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IMAGES AND VIDEOS
Year : 2017  |  Volume : 6  |  Issue : 2  |  Page : 140-141

Endoscopic ultrasound-guided choledochoduodenostomy for obstructive jaundice with venous collaterals around the bile duct wall (with video)


2nd Department of Internal Medicine, Osaka Medical College, Takatsukishi, Osaka, Japan

Date of Submission23-Apr-2016
Date of Acceptance18-Sep-2016
Date of Web Publication20-Apr-2017

Correspondence Address:
Takeshi Ogura
2nd Department of Internal Medicine, Osaka Medical College, 2-7 Daigakuchou, Takatsukishi, Osaka 569-8686
Japan
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Source of Support: None, Conflict of Interest: None


DOI: 10.4103/2303-9027.204811

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How to cite this article:
Ogura T, Onda S, Takagi W, Takeuchi T, Fukunishi S, Higuchi K. Endoscopic ultrasound-guided choledochoduodenostomy for obstructive jaundice with venous collaterals around the bile duct wall (with video). Endosc Ultrasound 2017;6:140-1

How to cite this URL:
Ogura T, Onda S, Takagi W, Takeuchi T, Fukunishi S, Higuchi K. Endoscopic ultrasound-guided choledochoduodenostomy for obstructive jaundice with venous collaterals around the bile duct wall (with video). Endosc Ultrasound [serial online] 2017 [cited 2020 Jul 14];6:140-1. Available from: http://www.eusjournal.com/text.asp?2017/6/2/140/204811



Endoscopic treatments using endoscopic ultrasound (EUS), such as biliary drainage,[1],[2],[3] have been developed as alternatives to endoscopic retrograde cholangiopancreatography (ERCP) or percutaneous transhepatic drainage by experienced endoscopists. Herein, we described EUS-guided biliary drainage performed for obstructive jaundice with venous collaterals around the bile duct wall.

A 70-year-old man presented to our hospital because of obstructive jaundice, after failed ERCP at another hospital. Contrast-enhanced computed tomography showed pancreatic cancer [Figure 1]. In addition, venous collaterals have developed around the common bile duct due to tumor embolization of the portal vein [Figure 2]. EUS showed large venous collaterals from around the ampulla of Vater to around the middle common bile duct [Video 1] and [Figure 3]. If metallic stent placement had been performed under ERCP guidance, the large diameter of the metal stent would have resulted in compression of the venous collaterals around the site of bile duct stenosis or lower bile duct walls. Collateral growth may thus result. EUS-guided biliary drainage was, therefore, selected as an alternative method.
Figure 1: Pancreatic cancer seen in the pancreatic head

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Figure 2: On computed tomography, massive venous collaterals are evident around common bile duct

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Figure 3: Venous collaterals are seen from the middle common bile duct to the ampulla of Vater

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First, an echoendoscope was introduced into the duodenum. The common bile duct was then punctured using a 19-gauge fine needle aspiration needle (Sono Tip Pro Control 19G; Medi-Globe GmbH, Medico's Hirata, Osaka, Japan) under Doppler mode EUS [Figure 4]. Bile juice was aspirated, and contrast medium was injected. After obtaining cholangiography, a 0.025-inch guidewire (VisiGlide; Olympus Medical Systems, Tokyo, Japan) was inserted into the intrahepatic bile duct. The bile duct and duodenal wall were then dilated using a 4 mm balloon catheter (ZARA EPBD Balloon Catheter; Century Medical, Tokyo, Japan). Finally, a fully covered metallic stent placement (10 mm × 6 cm, BONASTENT; Standard Sci Tech, Seoul, South Korea) was performed from the bile duct to the duodenum [Figure 5]. There was no adverse event related to the procedure. In addition, the patient underwent chemotherapy after EUS-guided choledocoduodenostomy (CDS). Until his death 5 months later, no adverse events associated with EUS-CDS were seen.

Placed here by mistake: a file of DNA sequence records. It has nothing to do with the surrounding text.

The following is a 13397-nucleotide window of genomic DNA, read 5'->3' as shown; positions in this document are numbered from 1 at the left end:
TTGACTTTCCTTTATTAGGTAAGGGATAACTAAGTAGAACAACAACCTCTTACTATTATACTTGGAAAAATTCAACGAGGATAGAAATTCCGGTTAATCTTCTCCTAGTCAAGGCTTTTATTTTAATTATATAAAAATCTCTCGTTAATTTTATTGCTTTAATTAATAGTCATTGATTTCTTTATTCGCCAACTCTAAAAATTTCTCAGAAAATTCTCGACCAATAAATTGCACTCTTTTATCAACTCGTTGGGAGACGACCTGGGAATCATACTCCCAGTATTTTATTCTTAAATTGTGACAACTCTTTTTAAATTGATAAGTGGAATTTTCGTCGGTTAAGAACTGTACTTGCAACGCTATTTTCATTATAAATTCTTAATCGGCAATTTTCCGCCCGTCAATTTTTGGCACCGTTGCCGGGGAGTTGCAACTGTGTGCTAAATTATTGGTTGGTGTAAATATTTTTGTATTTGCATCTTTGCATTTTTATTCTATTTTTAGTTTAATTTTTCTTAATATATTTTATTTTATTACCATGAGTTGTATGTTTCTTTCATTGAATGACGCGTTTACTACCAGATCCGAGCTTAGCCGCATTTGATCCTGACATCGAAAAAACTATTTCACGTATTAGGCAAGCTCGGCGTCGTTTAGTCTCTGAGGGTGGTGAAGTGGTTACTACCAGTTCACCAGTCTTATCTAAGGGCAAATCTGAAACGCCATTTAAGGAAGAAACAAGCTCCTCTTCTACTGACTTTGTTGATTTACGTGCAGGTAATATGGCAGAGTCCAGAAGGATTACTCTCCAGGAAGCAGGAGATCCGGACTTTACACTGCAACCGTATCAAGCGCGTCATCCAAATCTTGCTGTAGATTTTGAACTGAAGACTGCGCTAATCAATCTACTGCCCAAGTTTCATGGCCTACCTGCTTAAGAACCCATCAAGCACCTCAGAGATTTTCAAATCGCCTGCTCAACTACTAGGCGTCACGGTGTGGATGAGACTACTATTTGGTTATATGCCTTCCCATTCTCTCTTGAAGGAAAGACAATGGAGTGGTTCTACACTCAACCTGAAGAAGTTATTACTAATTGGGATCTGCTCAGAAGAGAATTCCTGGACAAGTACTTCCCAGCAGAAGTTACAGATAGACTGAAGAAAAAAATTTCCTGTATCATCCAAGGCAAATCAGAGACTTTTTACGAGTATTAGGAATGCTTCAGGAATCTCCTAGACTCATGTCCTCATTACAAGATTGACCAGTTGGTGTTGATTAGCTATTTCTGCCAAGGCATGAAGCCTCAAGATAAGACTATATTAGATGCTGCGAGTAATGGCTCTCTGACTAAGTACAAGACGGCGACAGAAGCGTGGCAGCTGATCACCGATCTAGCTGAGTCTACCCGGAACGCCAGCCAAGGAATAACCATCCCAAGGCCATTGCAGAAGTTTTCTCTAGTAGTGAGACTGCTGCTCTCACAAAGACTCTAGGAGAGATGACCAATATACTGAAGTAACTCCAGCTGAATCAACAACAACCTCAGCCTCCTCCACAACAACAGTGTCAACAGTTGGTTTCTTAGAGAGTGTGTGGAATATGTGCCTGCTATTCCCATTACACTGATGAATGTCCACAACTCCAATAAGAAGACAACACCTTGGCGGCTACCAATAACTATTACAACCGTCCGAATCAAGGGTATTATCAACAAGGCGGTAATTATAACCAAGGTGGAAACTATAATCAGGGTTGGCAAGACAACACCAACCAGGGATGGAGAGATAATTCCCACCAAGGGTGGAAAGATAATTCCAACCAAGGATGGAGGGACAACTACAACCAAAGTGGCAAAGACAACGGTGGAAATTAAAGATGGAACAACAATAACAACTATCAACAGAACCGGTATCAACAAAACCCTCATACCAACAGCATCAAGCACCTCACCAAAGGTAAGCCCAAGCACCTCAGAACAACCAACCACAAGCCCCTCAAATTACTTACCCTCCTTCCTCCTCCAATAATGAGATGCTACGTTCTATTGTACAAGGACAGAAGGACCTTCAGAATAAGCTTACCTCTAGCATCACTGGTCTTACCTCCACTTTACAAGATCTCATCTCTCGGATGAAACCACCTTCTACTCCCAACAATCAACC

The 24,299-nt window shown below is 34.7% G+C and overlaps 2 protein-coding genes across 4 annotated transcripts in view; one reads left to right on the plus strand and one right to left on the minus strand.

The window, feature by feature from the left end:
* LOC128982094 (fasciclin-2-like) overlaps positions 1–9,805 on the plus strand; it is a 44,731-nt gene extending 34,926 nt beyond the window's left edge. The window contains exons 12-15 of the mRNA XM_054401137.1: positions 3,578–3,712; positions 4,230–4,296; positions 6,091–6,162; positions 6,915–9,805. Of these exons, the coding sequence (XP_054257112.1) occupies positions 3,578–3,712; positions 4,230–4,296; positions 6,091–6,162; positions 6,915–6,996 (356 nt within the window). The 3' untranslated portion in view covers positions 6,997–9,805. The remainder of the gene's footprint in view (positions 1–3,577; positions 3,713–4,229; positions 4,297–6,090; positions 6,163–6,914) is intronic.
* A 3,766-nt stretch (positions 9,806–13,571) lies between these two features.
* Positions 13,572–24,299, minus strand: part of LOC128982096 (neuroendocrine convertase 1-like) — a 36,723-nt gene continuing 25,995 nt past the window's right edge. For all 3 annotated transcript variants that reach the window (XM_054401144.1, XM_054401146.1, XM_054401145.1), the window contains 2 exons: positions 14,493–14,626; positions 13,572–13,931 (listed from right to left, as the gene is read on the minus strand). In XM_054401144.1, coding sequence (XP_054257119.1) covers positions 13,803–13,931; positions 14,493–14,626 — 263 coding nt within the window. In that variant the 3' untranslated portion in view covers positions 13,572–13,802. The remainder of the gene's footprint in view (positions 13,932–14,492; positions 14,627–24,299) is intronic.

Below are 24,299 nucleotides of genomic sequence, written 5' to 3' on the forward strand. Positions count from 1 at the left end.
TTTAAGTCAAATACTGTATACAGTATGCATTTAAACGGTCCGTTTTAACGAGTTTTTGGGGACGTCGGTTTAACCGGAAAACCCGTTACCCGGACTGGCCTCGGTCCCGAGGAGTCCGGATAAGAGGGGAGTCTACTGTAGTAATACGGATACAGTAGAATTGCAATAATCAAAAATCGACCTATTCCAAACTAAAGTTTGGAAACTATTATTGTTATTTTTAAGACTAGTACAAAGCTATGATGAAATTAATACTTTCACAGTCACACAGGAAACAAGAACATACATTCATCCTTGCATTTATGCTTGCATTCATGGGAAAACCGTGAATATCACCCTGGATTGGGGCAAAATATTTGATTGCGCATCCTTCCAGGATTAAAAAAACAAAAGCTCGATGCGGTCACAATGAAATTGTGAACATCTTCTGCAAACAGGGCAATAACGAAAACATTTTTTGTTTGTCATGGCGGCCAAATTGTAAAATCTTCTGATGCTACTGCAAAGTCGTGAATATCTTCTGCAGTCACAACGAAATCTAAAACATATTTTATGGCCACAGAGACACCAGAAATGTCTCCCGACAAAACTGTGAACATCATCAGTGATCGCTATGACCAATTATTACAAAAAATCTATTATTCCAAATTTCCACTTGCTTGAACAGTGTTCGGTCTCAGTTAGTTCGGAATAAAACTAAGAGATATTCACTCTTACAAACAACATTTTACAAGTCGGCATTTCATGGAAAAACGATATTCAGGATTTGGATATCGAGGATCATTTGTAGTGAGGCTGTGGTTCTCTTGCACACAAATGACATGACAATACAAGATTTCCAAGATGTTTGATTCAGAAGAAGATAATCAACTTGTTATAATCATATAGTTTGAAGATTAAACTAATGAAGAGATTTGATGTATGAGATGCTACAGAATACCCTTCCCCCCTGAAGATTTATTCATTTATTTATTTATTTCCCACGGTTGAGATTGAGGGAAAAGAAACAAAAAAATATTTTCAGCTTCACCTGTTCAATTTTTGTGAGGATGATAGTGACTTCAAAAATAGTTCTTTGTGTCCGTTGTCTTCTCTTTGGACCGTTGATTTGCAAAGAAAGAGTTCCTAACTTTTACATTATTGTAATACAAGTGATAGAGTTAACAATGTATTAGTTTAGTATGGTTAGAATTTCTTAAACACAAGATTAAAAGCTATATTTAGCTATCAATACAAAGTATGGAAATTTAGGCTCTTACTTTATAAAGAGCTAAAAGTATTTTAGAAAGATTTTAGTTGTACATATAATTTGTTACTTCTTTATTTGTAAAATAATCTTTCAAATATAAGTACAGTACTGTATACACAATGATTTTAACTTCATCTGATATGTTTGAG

Figure 4: Dilation of the common bile duct and duodenal wall using a balloon catheter

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Figure 5: Placement of a fully covered metallic stent placement from the common bile duct to the duodenum

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In patients showing venous collaterals around the common bile duct, EUS-guided biliary drainage may offer advantages such as avoiding collaterals' injury or development.

Declaration of patient consent

The authors certify that they have obtained all appropriate patient consent forms. In the form the patient(s) has/have given his/her/their consent for his/her/their images and other clinical information to be reported in the journal. The patients understand that their names and initials will not be published and due efforts will be made to conceal their identity, but anonymity cannot be guaranteed.

Financial support and sponsorship

Nil.

Conflicts of interest

There are no conflicts of interest.



 
  References Top

1.
Khashab MA, Levy MJ, Itoi T, et al. EUS-guided biliary drainage. Gastrointest Endosc 2015;82:993-1001.  Back to cited text no. 1
    
2.
Ogura T, Higuchi K. Technical tips of endoscopic ultrasound-guided choledochoduodenostomy. World J Gastroenterol 2015;21:820-8.  Back to cited text no. 2
    
3.
Park DH. Endoscopic ultrasonography-guided hepaticogastrostomy. Gastrointest Endosc Clin N Am 2012;22:271-80, ix.  Back to cited text no. 3
    


    Figures

  [Figure 1], [Figure 2], [Figure 3], [Figure 4], [Figure 5]



 

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